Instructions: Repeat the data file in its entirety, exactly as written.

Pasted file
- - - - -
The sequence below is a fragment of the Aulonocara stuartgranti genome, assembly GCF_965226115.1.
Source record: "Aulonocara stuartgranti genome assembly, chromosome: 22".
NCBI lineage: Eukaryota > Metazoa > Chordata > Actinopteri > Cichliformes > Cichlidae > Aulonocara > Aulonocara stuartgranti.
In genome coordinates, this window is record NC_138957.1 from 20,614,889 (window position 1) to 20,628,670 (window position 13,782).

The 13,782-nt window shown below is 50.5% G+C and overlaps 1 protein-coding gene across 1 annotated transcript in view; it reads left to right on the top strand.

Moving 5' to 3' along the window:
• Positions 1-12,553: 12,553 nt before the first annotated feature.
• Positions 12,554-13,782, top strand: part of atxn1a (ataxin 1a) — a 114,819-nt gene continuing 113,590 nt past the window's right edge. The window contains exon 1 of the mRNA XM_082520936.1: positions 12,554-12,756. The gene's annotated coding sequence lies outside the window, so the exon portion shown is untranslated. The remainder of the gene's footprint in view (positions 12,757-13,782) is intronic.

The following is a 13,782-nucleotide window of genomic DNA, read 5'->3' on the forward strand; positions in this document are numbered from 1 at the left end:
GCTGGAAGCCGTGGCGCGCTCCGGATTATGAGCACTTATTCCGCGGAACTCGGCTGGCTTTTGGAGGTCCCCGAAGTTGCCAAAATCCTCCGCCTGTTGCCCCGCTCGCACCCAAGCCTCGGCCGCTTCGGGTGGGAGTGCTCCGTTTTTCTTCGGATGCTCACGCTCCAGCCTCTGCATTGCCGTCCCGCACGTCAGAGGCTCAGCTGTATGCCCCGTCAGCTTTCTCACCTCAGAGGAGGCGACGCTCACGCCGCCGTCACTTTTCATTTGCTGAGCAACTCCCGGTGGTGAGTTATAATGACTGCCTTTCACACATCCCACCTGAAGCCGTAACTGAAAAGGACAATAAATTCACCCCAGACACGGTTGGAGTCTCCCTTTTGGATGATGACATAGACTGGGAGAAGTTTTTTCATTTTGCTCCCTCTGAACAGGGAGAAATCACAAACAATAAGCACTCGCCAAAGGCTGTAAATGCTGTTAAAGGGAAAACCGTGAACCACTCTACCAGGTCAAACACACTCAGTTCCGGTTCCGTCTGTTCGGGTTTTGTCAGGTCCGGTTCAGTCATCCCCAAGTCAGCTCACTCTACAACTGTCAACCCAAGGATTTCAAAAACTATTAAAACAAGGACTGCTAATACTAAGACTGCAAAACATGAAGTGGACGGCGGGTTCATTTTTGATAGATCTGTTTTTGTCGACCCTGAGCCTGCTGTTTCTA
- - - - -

The sequence below is a fragment of the Aulonocara stuartgranti genome, assembly GCF_965226115.1.
Source record: "Aulonocara stuartgranti genome assembly, chromosome: 22".
NCBI lineage: Eukaryota > Metazoa > Chordata > Actinopteri > Cichliformes > Cichlidae > Aulonocara > Aulonocara stuartgranti.
In genome coordinates, this window is record NC_138957.1 from 20,614,889 (window position 1) to 20,628,670 (window position 13,782).

The 13,782-nt window shown below is 50.5% G+C and overlaps 1 protein-coding gene across 1 annotated transcript in view; it reads left to right on the top strand.

Moving 5' to 3' along the window:
• Positions 1-12,553: 12,553 nt before the first annotated feature.
• Positions 12,554-13,782, top strand: part of atxn1a (ataxin 1a) — a 114,819-nt gene continuing 113,590 nt past the window's right edge. The window contains exon 1 of the mRNA XM_082520936.1: positions 12,554-12,756. The gene's annotated coding sequence lies outside the window, so the exon portion shown is untranslated. The remainder of the gene's footprint in view (positions 12,757-13,782) is intronic.

The following is a 13,782-nucleotide window of genomic DNA, read 5'->3' on the forward strand; positions in this document are numbered from 1 at the left end:
GCTGGAAGCCGTGGCGCGCTCCGGATTATGAGCACTTATTCCGCGGAACTCGGCTGGCTTTTGGAGGTCCCCGAAGTTGCCAAAATCCTCCGCCTGTTGCCCCGCTCGCACCCAAGCCTCGGCCGCTTCGGGTGGGAGTGCTCCGTTTTTCTTCGGATGCTCACGCTCCAGCCTCTGCATTGCCGTCCCGCACGTCAGAGGCTCAGCTGTATGCCCCGTCAGCTTTCTCACCTCAGAGGAGGCGACGCTCACGCCGCCGTCACTTTTCATTTGCTGAGCAACTCCCGGTGGTGAGTTATAATGACTGCCTTTCACACATCCCACCTGAAGCCGTAACTGAAAAGGACAATAAATTCACCCCAGACACGGTTGGAGTCTCCCTTTTGGATGATGACATAGACTGGGAGAAGTTTTTTCATTTTGCTCCCTCTGAACAGGGAGAAATCACAAACAATAAGCACTCGCCAAAGGCTGTAAATGCTGTTAAAGGGAAAACCGTGAACCACTCTACCAGGTCAAACACACTCAGTTCCGGTTCCGTCTGTTCGGGTTTTGTCAGGTCCGGTTCAGTCATCCCCAAGTCAGCTCACTCTACAACTGTCAACCCAAGGATTTCAAAAACTATTAAAACAAGGACTGCTAATACTAAGACTGCAAAACATGAAGTGGACGGCGGGTTCATTTTTGATAGATCTGTTTTTGTCGACCCTGAGCCTGCTGTTTCTA